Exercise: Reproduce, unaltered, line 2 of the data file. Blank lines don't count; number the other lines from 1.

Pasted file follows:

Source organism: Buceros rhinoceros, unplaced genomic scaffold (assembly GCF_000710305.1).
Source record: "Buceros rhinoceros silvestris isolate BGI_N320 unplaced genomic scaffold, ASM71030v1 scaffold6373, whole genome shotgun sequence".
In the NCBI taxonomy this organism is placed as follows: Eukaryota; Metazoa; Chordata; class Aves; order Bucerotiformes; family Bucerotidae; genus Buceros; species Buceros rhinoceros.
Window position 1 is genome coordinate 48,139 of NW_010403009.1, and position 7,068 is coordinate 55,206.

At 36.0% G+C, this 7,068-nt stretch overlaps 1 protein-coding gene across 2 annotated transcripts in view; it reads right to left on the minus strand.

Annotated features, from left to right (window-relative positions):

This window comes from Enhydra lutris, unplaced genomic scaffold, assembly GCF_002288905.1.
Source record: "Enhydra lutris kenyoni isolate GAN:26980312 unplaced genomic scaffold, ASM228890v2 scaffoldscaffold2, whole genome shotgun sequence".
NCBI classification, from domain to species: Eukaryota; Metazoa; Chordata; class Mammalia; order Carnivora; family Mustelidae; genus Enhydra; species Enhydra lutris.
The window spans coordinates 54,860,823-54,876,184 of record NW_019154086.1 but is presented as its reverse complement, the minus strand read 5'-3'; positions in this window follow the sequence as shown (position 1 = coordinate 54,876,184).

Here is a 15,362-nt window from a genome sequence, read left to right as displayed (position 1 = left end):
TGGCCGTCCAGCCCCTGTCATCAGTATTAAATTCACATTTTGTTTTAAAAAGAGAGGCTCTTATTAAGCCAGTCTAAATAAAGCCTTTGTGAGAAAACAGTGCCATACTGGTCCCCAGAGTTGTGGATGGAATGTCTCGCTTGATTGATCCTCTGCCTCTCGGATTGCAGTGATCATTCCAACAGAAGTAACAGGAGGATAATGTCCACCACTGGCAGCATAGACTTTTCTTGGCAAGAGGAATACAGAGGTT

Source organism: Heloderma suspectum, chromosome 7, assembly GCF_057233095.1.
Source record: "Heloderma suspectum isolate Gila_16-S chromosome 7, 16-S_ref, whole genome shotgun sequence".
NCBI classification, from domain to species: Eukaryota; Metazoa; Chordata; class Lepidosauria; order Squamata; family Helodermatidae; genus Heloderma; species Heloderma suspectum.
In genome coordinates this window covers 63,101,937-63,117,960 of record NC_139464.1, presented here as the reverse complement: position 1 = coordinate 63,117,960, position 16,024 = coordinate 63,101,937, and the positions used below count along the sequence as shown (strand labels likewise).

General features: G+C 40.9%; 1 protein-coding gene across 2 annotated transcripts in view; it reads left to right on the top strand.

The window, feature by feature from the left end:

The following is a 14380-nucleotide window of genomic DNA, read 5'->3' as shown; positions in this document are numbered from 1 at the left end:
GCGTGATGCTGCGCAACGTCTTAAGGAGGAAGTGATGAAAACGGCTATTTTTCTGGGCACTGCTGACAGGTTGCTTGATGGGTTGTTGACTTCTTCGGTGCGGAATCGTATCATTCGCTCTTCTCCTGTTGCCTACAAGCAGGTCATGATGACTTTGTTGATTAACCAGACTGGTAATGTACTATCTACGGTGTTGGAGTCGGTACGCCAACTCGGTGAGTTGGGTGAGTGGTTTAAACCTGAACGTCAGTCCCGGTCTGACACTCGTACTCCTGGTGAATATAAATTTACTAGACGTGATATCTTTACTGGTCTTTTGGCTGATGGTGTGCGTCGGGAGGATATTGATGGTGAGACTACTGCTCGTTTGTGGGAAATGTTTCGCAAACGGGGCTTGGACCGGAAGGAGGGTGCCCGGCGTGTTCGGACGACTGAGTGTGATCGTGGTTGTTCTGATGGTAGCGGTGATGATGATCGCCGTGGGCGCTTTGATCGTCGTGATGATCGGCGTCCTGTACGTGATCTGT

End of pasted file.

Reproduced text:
Source record: "Buceros rhinoceros silvestris isolate BGI_N320 unplaced genomic scaffold, ASM71030v1 scaffold6373, whole genome shotgun sequence".